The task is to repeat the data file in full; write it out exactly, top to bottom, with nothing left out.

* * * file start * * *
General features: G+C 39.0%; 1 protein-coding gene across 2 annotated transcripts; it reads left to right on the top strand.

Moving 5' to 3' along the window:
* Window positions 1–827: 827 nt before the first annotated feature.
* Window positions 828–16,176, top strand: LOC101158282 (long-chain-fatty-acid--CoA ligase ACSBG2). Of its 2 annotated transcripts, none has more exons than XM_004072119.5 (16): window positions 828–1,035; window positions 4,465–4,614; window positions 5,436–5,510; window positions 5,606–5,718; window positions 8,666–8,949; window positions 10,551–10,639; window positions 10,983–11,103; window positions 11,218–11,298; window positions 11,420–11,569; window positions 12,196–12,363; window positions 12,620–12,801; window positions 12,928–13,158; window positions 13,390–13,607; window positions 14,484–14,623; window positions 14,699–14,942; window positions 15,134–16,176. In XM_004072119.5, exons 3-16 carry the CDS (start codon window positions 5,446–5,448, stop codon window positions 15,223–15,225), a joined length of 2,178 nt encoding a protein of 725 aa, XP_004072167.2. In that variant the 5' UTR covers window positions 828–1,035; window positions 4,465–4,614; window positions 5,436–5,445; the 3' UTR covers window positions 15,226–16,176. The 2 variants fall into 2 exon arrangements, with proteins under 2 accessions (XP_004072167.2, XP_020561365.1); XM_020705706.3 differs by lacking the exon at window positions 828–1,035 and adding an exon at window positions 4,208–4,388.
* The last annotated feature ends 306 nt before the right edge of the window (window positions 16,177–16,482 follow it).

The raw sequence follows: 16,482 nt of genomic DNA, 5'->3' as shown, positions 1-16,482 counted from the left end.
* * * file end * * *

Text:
General features: G+C 39.0%; 1 protein-coding gene across 2 annotated transcripts; it reads left to right on the top strand.

Moving 5' to 3' along the window:
* Window positions 1–827: 827 nt before the first annotated feature.
* Window positions 828–16,176, top strand: LOC101158282 (long-chain-fatty-acid--CoA ligase ACSBG2). Of its 2 annotated transcripts, none has more exons than XM_004072119.5 (16): window positions 828–1,035; window positions 4,465–4,614; window positions 5,436–5,510; window positions 5,606–5,718; window positions 8,666–8,949; window positions 10,551–10,639; window positions 10,983–11,103; window positions 11,218–11,298; window positions 11,420–11,569; window positions 12,196–12,363; window positions 12,620–12,801; window positions 12,928–13,158; window positions 13,390–13,607; window positions 14,484–14,623; window positions 14,699–14,942; window positions 15,134–16,176. In XM_004072119.5, exons 3-16 carry the CDS (start codon window positions 5,446–5,448, stop codon window positions 15,223–15,225), a joined length of 2,178 nt encoding a protein of 725 aa, XP_004072167.2. In that variant the 5' UTR covers window positions 828–1,035; window positions 4,465–4,614; window positions 5,436–5,445; the 3' UTR covers window positions 15,226–16,176. The 2 variants fall into 2 exon arrangements, with proteins under 2 accessions (XP_004072167.2, XP_020561365.1); XM_020705706.3 differs by lacking the exon at window positions 828–1,035 and adding an exon at window positions 4,208–4,388.
* The last annotated feature ends 306 nt before the right edge of the window (window positions 16,177–16,482 follow it).

The raw sequence follows: 16,482 nt of genomic DNA, 5'->3' as shown, positions 1-16,482 counted from the left end.